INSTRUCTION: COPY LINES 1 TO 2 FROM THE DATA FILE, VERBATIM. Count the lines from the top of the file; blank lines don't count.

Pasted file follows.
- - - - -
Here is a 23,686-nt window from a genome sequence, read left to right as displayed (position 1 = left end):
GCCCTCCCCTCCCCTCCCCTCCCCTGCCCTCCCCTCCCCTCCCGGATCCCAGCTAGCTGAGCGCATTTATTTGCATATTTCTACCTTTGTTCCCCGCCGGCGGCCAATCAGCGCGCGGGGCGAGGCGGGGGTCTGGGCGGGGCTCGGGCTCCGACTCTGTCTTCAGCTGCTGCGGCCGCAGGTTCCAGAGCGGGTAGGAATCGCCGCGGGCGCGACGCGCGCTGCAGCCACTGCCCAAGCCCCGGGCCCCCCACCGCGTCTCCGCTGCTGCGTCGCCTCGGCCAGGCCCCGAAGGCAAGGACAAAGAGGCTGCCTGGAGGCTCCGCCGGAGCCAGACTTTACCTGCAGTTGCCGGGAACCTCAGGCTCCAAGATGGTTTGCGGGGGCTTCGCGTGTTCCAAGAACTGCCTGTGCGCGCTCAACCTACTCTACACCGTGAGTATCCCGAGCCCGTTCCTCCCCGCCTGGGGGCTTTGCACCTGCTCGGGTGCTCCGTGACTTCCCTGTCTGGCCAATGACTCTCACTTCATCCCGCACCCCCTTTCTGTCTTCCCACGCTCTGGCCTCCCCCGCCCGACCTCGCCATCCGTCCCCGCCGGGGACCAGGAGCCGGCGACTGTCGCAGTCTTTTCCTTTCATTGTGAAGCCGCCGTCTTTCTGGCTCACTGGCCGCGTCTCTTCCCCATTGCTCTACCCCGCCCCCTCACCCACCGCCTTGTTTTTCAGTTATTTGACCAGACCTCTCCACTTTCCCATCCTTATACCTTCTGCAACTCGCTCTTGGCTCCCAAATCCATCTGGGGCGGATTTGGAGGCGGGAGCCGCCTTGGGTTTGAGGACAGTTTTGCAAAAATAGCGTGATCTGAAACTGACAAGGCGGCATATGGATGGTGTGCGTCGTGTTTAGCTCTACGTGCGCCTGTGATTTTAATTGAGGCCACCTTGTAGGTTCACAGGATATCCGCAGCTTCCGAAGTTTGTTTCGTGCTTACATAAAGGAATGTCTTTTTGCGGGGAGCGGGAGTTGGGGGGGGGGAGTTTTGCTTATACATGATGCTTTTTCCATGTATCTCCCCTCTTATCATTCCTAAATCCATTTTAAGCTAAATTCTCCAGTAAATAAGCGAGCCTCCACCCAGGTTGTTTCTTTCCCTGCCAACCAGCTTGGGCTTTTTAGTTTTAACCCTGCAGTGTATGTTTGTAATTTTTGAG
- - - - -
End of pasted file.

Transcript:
Here is a 23,686-nt window from a genome sequence, read left to right as displayed (position 1 = left end):
GCCCTCCCCTCCCCTCCCCTCCCCTGCCCTCCCCTCCCCTCCCGGATCCCAGCTAGCTGAGCGCATTTATTTGCATATTTCTACCTTTGTTCCCCGCCGGCGGCCAATCAGCGCGCGGGGCGAGGCGGGGGTCTGGGCGGGGCTCGGGCTCCGACTCTGTCTTCAGCTGCTGCGGCCGCAGGTTCCAGAGCGGGTAGGAATCGCCGCGGGCGCGACGCGCGCTGCAGCCACTGCCCAAGCCCCGGGCCCCCCACCGCGTCTCCGCTGCTGCGTCGCCTCGGCCAGGCCCCGAAGGCAAGGACAAAGAGGCTGCCTGGAGGCTCCGCCGGAGCCAGACTTTACCTGCAGTTGCCGGGAACCTCAGGCTCCAAGATGGTTTGCGGGGGCTTCGCGTGTTCCAAGAACTGCCTGTGCGCGCTCAACCTACTCTACACCGTGAGTATCCCGAGCCCGTTCCTCCCCGCCTGGGGGCTTTGCACCTGCTCGGGTGCTCCGTGACTTCCCTGTCTGGCCAATGACTCTCACTTCATCCCGCACCCCCTTTCTGTCTTCCCACGCTCTGGCCTCCCCCGCCCGACCTCGCCATCCGTCCCCGCCGGGGACCAGGAGCCGGCGACTGTCGCAGTCTTTTCCTTTCATTGTGAAGCCGCCGTCTTTCTGGCTCACTGGCCGCGTCTCTTCCCCATTGCTCTACCCCGCCCCCTCACCCACCGCCTTGTTTTTCAGTTATTTGACCAGACCTCTCCACTTTCCCATCCTTATACCTTCTGCAACTCGCTCTTGGCTCCCAAATCCATCTGGGGCGGATTTGGAGGCGGGAGCCGCCTTGGGTTTGAGGACAGTTTTGCAAAAATAGCGTGATCTGAAACTGACAAGGCGGCATATGGATGGTGTGCGTCGTGTTTAGCTCTACGTGCGCCTGTGATTTTAATTGAGGCCACCTTGTAGGTTCACAGGATATCCGCAGCTTCCGAAGTTTGTTTCGTGCTTACATAAAGGAATGTCTTTTTGCGGGGAGCGGGAGTTGGGGGGGGGGAGTTTTGCTTATACATGATGCTTTTTCCATGTATCTCCCCTCTTATCATTCCTAAATCCATTTTAAGCTAAATTCTCCAGTAAATAAGCGAGCCTCCACCCAGGTTGTTTCTTTCCCTGCCAACCAGCTTGGGCTTTTTAGTTTTAACCCTGCAGTGTATGTTTGTAATTTTTGAG